Passionate Sage: The Character and Legacy of John Adams

Passionate Sage: The Character and Legacy of John Adams

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by Joseph J. Ellis
     
 

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A fresh look at this astute, likable quirky statesman, by the author of the Pulitzer Award-winning Founding Brothers.See more details below

Overview

A fresh look at this astute, likable quirky statesman, by the author of the Pulitzer Award-winning Founding Brothers.

Editorial Reviews

Judith Shulevitz
His best book. . . . Ellis's knack for bringing historical figures to life seems to natural you can't imagine him doing anything else. —The New York Times Book Review
Publishers Weekly - Publisher's Weekly
Decreeing our second president the ``most misconstrued and underappreciated `great man' in American history,'' Ellis, a history professor at Mount Holyoke College, sets out to recover the Adams legacy obscured by the ``triumph of liberalism.'' His notable study focuses on Adams (1735-1826) in retirement in Quincy, Mass., starting in 1801. Drawing on Adams's correspondence, his journalism and his marginalia in the books he read, Ellis shows the one-term president during his first 12 years of private life fulminating over the country's direction, then mellowing. But Adams would remain oppositional and tart: ``Was there ever a Coup de Theatre that had so great an effect as Jefferson's penmanship of the Declaration of Independence?'' Ellis argues that Adams, incapable of political self-protection and with an insufferable personal integrity, internalized what he viewed as the nation's failings--ambition, lust for distinction, etc.--and struggled to keep a check on such qualities within himself. He and Jefferson differed fundamentally on the meaning of the American Revolution; their disagreement, according to Ellis, was not about means but about ends: Jefferson made ``a religion of the people,'' Adams proposed that democratization should be evolutionary. Photos. (May)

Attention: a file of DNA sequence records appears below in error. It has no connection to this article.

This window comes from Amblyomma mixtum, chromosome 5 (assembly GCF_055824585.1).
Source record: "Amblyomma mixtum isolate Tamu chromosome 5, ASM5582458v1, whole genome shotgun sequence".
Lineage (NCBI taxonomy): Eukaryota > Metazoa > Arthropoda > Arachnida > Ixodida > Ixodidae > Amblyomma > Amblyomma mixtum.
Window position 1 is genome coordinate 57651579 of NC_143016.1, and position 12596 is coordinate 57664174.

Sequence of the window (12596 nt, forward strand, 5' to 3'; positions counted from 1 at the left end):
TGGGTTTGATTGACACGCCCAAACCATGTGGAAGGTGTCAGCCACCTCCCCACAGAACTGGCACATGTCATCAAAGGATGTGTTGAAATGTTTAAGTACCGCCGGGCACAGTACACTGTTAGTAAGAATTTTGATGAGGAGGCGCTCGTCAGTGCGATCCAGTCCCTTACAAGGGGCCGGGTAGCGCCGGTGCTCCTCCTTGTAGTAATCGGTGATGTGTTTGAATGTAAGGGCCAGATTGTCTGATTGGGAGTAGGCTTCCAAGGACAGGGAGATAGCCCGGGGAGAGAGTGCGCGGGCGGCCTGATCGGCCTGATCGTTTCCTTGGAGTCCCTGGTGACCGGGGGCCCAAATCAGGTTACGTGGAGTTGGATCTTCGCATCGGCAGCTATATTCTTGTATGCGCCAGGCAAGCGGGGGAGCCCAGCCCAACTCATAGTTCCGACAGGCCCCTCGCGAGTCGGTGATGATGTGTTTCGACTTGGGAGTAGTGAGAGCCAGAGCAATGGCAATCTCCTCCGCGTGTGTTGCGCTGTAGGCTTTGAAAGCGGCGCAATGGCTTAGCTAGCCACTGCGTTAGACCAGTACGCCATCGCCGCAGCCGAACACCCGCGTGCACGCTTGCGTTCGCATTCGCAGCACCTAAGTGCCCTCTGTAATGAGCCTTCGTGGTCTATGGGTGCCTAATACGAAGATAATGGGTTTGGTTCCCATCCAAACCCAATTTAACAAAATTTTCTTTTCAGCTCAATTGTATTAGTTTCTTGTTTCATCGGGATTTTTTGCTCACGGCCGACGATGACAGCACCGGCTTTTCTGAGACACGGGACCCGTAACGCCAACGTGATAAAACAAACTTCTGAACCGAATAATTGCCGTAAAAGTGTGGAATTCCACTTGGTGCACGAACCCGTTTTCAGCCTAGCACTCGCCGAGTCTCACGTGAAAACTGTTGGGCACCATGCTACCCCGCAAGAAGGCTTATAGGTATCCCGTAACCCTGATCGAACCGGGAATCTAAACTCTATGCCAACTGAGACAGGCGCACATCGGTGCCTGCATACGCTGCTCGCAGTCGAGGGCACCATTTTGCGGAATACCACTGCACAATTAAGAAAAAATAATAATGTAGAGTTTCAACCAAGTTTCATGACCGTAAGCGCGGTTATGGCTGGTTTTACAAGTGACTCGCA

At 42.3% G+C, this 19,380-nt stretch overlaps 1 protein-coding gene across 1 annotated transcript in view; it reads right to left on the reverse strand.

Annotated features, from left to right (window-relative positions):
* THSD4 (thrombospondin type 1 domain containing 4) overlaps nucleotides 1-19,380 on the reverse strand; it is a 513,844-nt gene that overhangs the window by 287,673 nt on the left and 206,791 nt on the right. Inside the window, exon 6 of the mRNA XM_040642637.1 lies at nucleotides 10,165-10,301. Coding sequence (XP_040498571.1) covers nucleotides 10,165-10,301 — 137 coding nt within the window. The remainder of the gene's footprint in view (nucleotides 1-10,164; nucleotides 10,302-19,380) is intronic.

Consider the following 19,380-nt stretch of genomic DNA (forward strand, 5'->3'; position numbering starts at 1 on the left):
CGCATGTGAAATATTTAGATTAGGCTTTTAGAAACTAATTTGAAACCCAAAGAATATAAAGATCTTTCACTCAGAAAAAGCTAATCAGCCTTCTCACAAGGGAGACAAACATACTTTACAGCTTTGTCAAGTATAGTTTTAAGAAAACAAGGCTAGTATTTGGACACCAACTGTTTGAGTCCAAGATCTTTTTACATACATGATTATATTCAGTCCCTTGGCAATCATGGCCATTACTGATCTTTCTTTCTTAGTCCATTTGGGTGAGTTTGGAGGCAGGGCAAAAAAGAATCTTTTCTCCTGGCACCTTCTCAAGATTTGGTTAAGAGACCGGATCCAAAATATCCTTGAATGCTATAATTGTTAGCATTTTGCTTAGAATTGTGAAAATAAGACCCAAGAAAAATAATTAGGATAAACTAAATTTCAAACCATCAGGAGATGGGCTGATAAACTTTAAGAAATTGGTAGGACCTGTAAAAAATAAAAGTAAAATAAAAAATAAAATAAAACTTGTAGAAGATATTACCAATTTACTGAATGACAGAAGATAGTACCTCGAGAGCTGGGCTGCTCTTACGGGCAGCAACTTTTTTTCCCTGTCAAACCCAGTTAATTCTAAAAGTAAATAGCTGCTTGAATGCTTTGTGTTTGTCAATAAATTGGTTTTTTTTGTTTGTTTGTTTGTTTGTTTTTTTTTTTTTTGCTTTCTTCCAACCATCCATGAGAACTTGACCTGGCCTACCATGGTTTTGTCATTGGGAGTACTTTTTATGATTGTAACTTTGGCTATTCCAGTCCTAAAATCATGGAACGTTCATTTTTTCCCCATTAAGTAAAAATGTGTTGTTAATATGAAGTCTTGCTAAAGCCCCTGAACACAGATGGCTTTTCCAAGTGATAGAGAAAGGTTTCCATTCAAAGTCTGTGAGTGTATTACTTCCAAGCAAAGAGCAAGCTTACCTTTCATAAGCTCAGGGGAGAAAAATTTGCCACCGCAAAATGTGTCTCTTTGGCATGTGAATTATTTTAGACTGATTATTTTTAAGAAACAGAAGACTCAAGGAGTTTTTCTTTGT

Library Journal
Of all the brilliant cast of characters who brought the United States into being, none is more noteworthy or more controversial than John Adams. In this biography, Ellis (history, Mount Holyoke) focuses on the last part of Adams's life in an attempt to dissect and illuminate the contradictory nature of this great man. In this detailed yet readable account, the reader is told that ``Adams did not just read books. He battled them.'' One of his favorite authors was Bolingbroke, but he considered Voltaire a ``liar.'' A man like Adams is heard loudly through the centuries; collections of his letters will always be invaluable, but Ellis's work is an appropriate and well-researched adjunct to the original sources. Recommended for academic and larger public libraries.-- Katherine Gillen, Mesa P.L., Ariz.
The New York Times
Impassioned and erudite. . . . A captivating portrait of this Massachusetts native as a wonderfully contrary genius possessed of an uncommon moral intelligence and farsighted political wisdom.— Michiko Kakutani
Wall Street Journal
The best portrait of a Revolutionary-era statesman.— Evan Thomas
Michiko Kakutani - The New York Times
“Impassioned and erudite. . . . A captivating portrait of this Massachusetts native as a wonderfully contrary genius possessed of an uncommon moral intelligence and farsighted political wisdom.”
Evan Thomas - Wall Street Journal
“The best portrait of a Revolutionary-era statesman.”

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Product Details

ISBN-13:
9780393068276
Publisher:
Norton, W. W. & Company, Inc.
Publication date:
02/14/2011
Sold by:
Barnes & Noble
Format:
NOOK Book
Pages:
288
Sales rank:
234,578
File size:
1 MB

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